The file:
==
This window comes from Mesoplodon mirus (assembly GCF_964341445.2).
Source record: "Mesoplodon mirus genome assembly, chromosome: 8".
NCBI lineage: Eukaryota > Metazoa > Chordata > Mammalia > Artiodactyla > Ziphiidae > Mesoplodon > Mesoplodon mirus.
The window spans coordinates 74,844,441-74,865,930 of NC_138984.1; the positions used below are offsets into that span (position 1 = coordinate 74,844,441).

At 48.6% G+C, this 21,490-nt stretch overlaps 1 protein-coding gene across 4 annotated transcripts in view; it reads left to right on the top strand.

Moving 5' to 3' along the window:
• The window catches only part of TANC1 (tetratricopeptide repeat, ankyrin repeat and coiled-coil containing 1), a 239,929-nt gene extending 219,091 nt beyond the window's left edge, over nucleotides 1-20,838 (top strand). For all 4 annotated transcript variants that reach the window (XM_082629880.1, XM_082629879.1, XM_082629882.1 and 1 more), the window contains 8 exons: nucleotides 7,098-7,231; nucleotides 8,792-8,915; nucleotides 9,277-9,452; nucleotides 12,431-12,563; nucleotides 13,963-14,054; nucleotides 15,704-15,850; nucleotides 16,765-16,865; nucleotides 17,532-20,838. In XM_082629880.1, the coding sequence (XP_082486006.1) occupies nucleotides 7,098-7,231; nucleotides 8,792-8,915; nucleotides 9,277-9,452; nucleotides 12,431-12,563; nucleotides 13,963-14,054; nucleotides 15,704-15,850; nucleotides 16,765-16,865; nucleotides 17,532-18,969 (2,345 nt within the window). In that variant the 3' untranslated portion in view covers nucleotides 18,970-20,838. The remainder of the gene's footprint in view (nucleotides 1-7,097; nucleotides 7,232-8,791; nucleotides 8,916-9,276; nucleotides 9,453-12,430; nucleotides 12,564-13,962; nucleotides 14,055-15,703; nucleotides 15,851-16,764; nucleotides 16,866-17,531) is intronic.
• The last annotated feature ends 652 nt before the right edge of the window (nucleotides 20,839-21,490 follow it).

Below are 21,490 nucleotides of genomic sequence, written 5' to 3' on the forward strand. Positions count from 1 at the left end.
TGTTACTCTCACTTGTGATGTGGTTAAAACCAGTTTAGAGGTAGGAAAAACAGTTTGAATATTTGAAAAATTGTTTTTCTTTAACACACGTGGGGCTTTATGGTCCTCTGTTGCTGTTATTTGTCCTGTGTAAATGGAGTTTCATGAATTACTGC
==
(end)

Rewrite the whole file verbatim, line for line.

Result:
This window comes from Mesoplodon mirus (assembly GCF_964341445.2).
Source record: "Mesoplodon mirus genome assembly, chromosome: 8".
NCBI lineage: Eukaryota > Metazoa > Chordata > Mammalia > Artiodactyla > Ziphiidae > Mesoplodon > Mesoplodon mirus.
The window spans coordinates 74,844,441-74,865,930 of NC_138984.1; the positions used below are offsets into that span (position 1 = coordinate 74,844,441).

At 48.6% G+C, this 21,490-nt stretch overlaps 1 protein-coding gene across 4 annotated transcripts in view; it reads left to right on the top strand.

Moving 5' to 3' along the window:
• The window catches only part of TANC1 (tetratricopeptide repeat, ankyrin repeat and coiled-coil containing 1), a 239,929-nt gene extending 219,091 nt beyond the window's left edge, over nucleotides 1-20,838 (top strand). For all 4 annotated transcript variants that reach the window (XM_082629880.1, XM_082629879.1, XM_082629882.1 and 1 more), the window contains 8 exons: nucleotides 7,098-7,231; nucleotides 8,792-8,915; nucleotides 9,277-9,452; nucleotides 12,431-12,563; nucleotides 13,963-14,054; nucleotides 15,704-15,850; nucleotides 16,765-16,865; nucleotides 17,532-20,838. In XM_082629880.1, the coding sequence (XP_082486006.1) occupies nucleotides 7,098-7,231; nucleotides 8,792-8,915; nucleotides 9,277-9,452; nucleotides 12,431-12,563; nucleotides 13,963-14,054; nucleotides 15,704-15,850; nucleotides 16,765-16,865; nucleotides 17,532-18,969 (2,345 nt within the window). In that variant the 3' untranslated portion in view covers nucleotides 18,970-20,838. The remainder of the gene's footprint in view (nucleotides 1-7,097; nucleotides 7,232-8,791; nucleotides 8,916-9,276; nucleotides 9,453-12,430; nucleotides 12,564-13,962; nucleotides 14,055-15,703; nucleotides 15,851-16,764; nucleotides 16,866-17,531) is intronic.
• The last annotated feature ends 652 nt before the right edge of the window (nucleotides 20,839-21,490 follow it).

Below are 21,490 nucleotides of genomic sequence, written 5' to 3' on the forward strand. Positions count from 1 at the left end.
TGTTACTCTCACTTGTGATGTGGTTAAAACCAGTTTAGAGGTAGGAAAAACAGTTTGAATATTTGAAAAATTGTTTTTCTTTAACACACGTGGGGCTTTATGGTCCTCTGTTGCTGTTATTTGTCCTGTGTAAATGGAGTTTCATGAATTACTGC